GRAND RAPIDS, Mich. (WOOD) — One week out from the Nov. 3, Michigan has already set a new record for absentee ballots.
The Michigan Secretary of State’s Office said Tuesday morning that 2.1 million ballots had already been cast absentee. That number represents ballots that have passed preliminary security checks verifying signatures and been accepted by clerks’ offices.
The previous record for absentee ballots was 1.6 million, set in August. With 3.1 million absentee ballots requested in Michigan this year, when all is said and done, the state could see more than double the 1.3 million absentee ballots cast in November 2016.
Data from the state shows the city of Grand Rapids has issued nearly 60,000 ballots and gotten 39,677 back. On Tuesday morning, Kent County Clerk Lisa Posthumus Lyons said that in all, 146,937 ballots had been returned in the county. Absentee ballot participation, she said, has doubled over November 2016.
Secretary of State Jocelyn Benson reminded absentee voters who haven’t sent their ballots back yet to do so only by dropping them off at their local clerk’s office or at a drop box in their jurisdiction, saying it’s too close to Election Day to ensure they will arrive in time if mailed.
“At this point in the election with seven days out, I do not encourage putting your absentee ballot in the mail,” Posthumus Lyons, the Kent County clerk, agreed in a virtual press conference Tuesday morning.
Ballots must be in the clerk’s office by 8 p.m. Election Day to be counted. The latest you can spoil an absentee ballot is 10 a.m. Monday.
You can still register to vote in person at your local clerk’s office and cast an absentee ballot right then and there.
“Register as soon as you possibly can to prevent potentially having to wait in line to get registered,” Posthumus Lyons advised.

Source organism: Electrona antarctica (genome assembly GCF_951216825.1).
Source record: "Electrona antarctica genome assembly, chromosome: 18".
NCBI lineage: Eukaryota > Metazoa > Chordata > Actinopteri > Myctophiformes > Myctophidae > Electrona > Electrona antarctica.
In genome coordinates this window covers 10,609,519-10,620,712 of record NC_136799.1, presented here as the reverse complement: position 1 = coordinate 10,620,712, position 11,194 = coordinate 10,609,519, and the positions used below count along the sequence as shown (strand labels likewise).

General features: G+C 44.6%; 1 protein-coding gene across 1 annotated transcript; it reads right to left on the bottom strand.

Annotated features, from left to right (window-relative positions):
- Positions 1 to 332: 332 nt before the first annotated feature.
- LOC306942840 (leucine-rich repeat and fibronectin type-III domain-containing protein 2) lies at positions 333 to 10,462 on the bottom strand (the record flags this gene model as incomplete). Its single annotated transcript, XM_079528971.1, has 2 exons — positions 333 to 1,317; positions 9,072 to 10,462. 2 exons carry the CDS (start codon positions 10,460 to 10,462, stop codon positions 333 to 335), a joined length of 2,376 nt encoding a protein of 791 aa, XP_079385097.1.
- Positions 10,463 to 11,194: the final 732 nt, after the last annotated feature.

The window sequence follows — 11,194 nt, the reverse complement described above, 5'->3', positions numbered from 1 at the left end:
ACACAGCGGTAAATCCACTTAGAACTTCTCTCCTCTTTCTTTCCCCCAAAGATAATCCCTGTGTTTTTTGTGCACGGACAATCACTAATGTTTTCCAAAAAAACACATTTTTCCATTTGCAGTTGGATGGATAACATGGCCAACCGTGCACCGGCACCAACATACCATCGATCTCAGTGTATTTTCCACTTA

Despite the large number of voters casting absentee ballots, she still expects long lines at the polls on Nov. 3.
“Because we’re adhering to social distancing guidelines and things like that, lines will probably look much longer than they really are,” she explained.
With double the votes from the primary election, she expects counting to stretch into Wednesday. Counting absentee ballots is a somewhat laborious process that requires some security checks, plus the simple act of opening envelopes and smoothing ballots to be run through machines.
“We’re going to do everything we can to report those results as quickly as possible, but we’re not going to sacrifice security and accuracy for speed,” Posthumus Lyons said, reiterating a promise she has made before.
“Our clerks, my office, we are prepared for this election,” she said. “We’re ready to go.”
Michigan voters will see long ballots this time: In addition to the hotly contested presidential election, they are choosing a U.S. senator, U.S. representatives, state House members, state Supreme Court justices and local judges, university board members, county prosecutors and sheriffs, and deciding on two statewide ballot questions, plus any local proposals.